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A series of super-curricular lectures from the university of oxford's faculty of history.
Aimed at students currently studying for A levels or equivalent these lectures are designed to introduce you to new and engaging historical topics and periods. Lecture subjects are drawn from current DPhil candidate research.
Live sessions include an introductory lecture, Q&A and suggested reading materials to help you explore the topic further.
New series starting January 2024
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NT @ Oxford
- 1101 Introduction to the Study of the Bible (Prelims)
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This home page for New Testament studies at Oxford offers information about our programmes at the Faculty of Theology and Religion, important events and updates, teaching resources and people (including current doctoral students), as well as links to various online research tools and resources. Our brand of New Testament studies at Oxford is characterized by three shared emphases: the interdependence of history with theology in the critical understanding of a text whose historical and cultural footprint is above all as Christian scripture; the Jewish religious and practical context of Christian origins; and the New Testament’s hermeneutically important footprint in the first two centuries of its reception.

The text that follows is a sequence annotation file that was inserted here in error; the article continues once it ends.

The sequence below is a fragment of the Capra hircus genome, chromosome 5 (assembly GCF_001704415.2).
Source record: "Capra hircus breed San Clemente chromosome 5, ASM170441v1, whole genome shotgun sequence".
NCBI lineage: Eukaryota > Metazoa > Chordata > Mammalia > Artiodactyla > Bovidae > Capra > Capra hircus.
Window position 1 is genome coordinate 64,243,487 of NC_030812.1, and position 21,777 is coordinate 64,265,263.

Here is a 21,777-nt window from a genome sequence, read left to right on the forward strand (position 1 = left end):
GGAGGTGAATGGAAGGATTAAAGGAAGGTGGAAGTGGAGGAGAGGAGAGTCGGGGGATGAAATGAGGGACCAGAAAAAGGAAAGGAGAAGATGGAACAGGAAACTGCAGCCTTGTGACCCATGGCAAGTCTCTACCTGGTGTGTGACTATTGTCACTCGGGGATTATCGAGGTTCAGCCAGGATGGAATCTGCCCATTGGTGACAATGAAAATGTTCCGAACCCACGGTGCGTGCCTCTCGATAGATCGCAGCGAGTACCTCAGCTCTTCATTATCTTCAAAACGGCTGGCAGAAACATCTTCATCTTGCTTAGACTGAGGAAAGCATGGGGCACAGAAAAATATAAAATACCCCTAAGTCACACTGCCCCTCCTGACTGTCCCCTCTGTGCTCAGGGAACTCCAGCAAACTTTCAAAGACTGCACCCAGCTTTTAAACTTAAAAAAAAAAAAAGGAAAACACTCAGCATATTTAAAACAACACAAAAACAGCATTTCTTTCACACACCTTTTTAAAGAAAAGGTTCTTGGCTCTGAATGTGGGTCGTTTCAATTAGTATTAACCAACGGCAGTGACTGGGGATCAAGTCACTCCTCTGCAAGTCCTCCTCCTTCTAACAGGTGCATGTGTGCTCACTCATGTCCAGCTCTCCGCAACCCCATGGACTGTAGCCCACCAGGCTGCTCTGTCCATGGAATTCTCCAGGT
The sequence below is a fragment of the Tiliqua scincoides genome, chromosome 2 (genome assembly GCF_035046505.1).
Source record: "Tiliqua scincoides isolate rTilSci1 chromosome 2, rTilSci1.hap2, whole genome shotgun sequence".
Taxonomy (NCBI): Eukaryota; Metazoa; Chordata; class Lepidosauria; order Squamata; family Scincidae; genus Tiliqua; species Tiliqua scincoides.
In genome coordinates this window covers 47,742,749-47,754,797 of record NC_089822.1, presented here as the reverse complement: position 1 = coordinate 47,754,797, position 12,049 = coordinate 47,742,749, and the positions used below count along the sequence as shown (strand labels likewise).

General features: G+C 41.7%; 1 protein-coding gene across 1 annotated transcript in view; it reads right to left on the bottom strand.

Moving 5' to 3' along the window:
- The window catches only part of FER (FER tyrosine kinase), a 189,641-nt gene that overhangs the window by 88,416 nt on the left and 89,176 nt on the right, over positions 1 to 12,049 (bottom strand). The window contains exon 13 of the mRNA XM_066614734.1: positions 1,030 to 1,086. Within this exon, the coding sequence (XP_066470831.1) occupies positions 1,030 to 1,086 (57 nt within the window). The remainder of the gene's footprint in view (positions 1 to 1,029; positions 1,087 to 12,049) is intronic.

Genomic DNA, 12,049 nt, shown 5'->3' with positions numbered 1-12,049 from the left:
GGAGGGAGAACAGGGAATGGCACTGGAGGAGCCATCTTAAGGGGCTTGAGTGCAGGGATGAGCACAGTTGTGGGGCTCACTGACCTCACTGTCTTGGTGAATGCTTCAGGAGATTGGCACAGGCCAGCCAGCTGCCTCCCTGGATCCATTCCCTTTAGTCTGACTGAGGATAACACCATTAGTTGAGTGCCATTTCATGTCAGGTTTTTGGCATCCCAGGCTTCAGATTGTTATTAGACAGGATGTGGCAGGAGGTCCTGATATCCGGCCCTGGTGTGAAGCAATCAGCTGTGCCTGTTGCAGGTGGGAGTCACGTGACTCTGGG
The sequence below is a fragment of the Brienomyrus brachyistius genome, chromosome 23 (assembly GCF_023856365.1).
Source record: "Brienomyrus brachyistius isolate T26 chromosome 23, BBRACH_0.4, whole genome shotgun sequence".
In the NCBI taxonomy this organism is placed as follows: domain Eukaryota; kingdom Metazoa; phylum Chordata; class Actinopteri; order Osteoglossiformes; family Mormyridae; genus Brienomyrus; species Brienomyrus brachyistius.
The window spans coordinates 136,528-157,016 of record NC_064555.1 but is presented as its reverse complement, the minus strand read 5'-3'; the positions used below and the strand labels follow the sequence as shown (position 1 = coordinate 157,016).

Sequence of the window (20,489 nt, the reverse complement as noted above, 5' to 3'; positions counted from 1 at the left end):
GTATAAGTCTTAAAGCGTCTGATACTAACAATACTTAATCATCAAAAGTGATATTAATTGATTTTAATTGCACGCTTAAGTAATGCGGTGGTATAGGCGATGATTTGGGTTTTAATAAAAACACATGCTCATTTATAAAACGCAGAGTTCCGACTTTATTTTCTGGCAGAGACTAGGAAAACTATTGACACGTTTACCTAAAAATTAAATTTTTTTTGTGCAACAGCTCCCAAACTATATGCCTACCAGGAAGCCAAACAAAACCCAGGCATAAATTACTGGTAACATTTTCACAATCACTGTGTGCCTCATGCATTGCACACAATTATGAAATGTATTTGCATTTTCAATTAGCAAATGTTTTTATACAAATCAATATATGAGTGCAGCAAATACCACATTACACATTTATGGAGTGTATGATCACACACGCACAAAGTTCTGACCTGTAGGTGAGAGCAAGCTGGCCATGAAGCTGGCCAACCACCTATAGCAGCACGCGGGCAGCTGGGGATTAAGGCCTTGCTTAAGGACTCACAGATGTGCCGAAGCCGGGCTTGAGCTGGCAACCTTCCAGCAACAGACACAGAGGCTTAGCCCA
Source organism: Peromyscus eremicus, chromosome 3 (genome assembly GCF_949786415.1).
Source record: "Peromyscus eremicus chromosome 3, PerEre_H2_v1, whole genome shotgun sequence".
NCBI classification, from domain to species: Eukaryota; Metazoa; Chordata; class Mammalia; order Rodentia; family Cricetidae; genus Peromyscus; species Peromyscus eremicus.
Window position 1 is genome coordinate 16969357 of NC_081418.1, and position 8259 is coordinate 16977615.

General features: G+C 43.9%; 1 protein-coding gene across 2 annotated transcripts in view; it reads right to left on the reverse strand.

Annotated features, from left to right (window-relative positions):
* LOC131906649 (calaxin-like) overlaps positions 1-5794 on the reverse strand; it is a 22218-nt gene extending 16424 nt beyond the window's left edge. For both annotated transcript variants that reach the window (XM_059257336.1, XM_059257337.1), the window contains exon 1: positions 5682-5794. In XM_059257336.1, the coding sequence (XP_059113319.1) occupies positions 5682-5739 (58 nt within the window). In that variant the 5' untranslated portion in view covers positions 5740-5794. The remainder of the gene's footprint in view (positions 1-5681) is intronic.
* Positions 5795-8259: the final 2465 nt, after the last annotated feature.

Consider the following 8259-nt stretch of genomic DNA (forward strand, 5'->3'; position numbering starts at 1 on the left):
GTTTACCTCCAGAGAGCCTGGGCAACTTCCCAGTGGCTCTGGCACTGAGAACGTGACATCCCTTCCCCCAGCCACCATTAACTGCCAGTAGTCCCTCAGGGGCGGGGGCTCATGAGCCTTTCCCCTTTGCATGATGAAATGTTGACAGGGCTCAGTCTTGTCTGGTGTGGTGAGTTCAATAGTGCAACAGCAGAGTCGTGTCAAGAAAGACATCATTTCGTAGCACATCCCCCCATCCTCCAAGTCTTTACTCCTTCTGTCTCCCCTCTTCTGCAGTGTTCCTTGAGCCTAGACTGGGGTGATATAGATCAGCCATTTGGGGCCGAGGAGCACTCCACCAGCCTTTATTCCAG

Follow us on Twitter ( @NT4Ox ) for announcements about NT-related events around Oxford as well as about graduate scholarships, post-docs and teaching jobs.